One issue that has come up with banking it is that we are on food stamps. They ask how much is in your savings and if you have too much in savings, they drop your fs, fromwhat I understand. But, at this point, the fs are really keeping us a float so I don't want to lose them. I asked my case worker one time what would happen if our tax return was still in savings at the time of renewal and all she said was "Most people have it spent pretty quick" which wasn't a real help. Then she said we could deal with it when the time came, which I think was her way of saying I wouldn't be able to save it.<br><br>
I do have a few things I need to do with some of the money, get an eye exam, maybe get trim put in our kitchen (been wanting that for ummm, 5 years or something), maybe go to the dentist. There would still be a lot left though and I know it would exceed the amount fs allow.
 

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<p>If I were you, I would pay my dad back.  That gets the money out of your account, and clears off the debt while you figure out what is the next goal.</p>
 

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Discussion Starter · #6 ·
There's no real pressure to pay my dad back. In fact, I think he would refuse it.<br><br>
Aside from the bank balance issues, I would still like to hear opinions on the car situation.
 

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I don't really see a need for an "old new" car for you. You may think the Malibu may break but since you are not planning on buying a brand new car - your new old car may break as well at some point in the future. With this one you at least know it's history. I say keep your car and take out cash from your savings - just keep some cash in the house. This way you will have cars, money and it's not going to change your fs situation.
 

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<p>I'd pay your dad back as well.  If he refuses it - I'd tell him it was OK, about the food stamp issue, and if he still refuses it and tells you to spend it on the other things, then fine.  But I think ethically, you really need to pay your dad back or offer, and then if he declines the debt is over and it was a gift and you can do what you wish with the car situation.</p>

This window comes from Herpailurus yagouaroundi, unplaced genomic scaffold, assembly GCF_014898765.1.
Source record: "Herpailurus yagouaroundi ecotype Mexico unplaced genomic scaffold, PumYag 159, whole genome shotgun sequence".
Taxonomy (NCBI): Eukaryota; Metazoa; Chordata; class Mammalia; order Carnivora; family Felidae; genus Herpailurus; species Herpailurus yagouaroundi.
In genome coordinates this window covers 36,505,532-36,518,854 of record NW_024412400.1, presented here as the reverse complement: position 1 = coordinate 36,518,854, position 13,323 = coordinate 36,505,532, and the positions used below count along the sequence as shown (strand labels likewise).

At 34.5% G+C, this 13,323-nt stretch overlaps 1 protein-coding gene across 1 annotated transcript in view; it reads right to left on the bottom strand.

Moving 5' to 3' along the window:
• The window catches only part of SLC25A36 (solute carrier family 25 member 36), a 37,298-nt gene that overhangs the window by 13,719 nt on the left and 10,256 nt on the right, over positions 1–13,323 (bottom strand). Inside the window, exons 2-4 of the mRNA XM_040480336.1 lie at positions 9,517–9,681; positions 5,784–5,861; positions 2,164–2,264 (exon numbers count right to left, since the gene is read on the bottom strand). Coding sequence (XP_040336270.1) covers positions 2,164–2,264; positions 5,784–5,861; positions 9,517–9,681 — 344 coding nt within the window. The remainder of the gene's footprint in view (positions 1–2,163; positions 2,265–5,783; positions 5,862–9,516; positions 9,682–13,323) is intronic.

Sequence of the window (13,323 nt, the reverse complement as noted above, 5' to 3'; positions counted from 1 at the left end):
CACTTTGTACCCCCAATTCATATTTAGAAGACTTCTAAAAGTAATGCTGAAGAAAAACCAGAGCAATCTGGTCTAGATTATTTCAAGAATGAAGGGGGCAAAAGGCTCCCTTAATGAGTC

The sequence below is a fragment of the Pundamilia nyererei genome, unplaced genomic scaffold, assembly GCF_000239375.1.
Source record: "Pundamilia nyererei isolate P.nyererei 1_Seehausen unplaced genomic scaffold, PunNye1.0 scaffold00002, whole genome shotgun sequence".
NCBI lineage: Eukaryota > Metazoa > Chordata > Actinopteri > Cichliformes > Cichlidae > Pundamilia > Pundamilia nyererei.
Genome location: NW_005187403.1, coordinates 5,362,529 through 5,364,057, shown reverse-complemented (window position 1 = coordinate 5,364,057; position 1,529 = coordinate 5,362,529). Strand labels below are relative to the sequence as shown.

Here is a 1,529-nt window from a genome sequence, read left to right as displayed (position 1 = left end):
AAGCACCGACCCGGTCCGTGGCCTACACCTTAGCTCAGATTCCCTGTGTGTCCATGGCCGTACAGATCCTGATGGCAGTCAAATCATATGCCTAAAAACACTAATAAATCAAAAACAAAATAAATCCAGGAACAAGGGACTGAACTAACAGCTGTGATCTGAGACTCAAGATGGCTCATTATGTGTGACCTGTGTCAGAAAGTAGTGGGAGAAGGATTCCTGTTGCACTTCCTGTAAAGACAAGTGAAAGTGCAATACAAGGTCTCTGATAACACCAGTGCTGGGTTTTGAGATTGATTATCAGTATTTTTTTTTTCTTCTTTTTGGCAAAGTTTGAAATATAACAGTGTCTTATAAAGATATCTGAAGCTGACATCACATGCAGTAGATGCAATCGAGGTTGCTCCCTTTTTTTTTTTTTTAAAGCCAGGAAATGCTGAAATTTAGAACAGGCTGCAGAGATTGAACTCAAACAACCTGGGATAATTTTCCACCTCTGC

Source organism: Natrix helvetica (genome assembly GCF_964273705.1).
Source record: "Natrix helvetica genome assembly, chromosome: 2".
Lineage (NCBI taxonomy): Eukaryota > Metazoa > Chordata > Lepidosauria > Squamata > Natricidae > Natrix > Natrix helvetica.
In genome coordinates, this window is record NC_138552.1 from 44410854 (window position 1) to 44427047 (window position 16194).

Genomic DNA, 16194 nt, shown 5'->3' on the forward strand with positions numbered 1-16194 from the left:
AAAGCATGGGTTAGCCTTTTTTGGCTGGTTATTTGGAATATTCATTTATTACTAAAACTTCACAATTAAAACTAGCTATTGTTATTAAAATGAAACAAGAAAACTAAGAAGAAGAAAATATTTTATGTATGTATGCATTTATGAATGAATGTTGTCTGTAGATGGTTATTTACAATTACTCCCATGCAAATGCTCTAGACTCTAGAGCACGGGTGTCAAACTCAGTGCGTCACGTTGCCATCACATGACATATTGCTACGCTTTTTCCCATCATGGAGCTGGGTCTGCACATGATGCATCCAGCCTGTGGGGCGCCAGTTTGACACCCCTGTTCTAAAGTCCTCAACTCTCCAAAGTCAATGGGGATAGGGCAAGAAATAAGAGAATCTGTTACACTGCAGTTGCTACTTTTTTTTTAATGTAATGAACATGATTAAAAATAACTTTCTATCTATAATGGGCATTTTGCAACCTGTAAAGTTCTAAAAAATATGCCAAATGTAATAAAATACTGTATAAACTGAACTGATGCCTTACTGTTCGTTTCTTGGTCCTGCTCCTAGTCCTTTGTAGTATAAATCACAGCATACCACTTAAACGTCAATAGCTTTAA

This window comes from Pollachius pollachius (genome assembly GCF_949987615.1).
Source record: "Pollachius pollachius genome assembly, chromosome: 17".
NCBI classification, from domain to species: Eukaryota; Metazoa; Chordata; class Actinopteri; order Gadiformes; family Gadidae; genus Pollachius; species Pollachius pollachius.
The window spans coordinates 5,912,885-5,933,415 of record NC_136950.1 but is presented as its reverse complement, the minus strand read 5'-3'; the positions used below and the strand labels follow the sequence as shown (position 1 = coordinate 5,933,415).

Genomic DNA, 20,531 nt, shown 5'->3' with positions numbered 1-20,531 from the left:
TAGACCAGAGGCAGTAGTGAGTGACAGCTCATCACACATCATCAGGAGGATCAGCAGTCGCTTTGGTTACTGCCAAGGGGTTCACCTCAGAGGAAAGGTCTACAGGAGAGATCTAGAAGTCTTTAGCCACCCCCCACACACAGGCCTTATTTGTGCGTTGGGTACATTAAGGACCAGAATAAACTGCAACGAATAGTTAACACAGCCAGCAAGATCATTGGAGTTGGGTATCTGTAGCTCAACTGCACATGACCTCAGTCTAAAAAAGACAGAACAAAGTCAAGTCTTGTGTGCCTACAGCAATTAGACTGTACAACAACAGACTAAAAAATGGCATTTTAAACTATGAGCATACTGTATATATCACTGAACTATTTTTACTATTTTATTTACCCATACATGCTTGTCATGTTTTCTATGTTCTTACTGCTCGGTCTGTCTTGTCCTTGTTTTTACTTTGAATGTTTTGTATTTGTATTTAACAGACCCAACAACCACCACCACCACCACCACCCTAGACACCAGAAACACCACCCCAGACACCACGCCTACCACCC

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<p>Then, personally, I would probably try to hold onto the money for car repairs or for if/when the car really broke go buy another one.  Is it the having it in a savings account the issue?  Do they ask how much cash on hand?  I'd probably cash it and put it in a 'safe' place if the food stamps does not ask about cash, only savings.</p>
 

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Discussion Starter · #9 ·
Thanks everyone. Maybe it would be good to get that monkey off my back and talk to my dad about repayment. I think you guys are right, new used car would be silly at this point. The good part is at least I will get to have new glassses! Yippee!
 

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<p>I agree you should work out with your dad whether you owe him or not. I also agree that you don't need to replace your car if there is no reason to.</p>
<p>However, two things stand out to me here. The first is that you feel like you need to spend the money and not put it in the bank. The second is that you might be better off being a one car family. If your dh is carpooling and biking there is no need for him to have a car at all. </p>
<p>You could trade in both the van and the Malibu and use the cash to buy a "newish" used car that will be reliable for several years to come. It would solve all your immediate concerns, you wouldn't be adding a car payment, you'd have peace of mind for both reliability and safety and and you hopefully wouldn't have to worry about repairs for quite a long time depending on the condition/age of the car you buy.  </p>
 

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<p>Can your dad 'hold' your IRS refund until you need it.  That way its not in your account but its still accessilbe to you should an emergency arise.  Im not a huge fan of having actual cash just laying around the house.</p>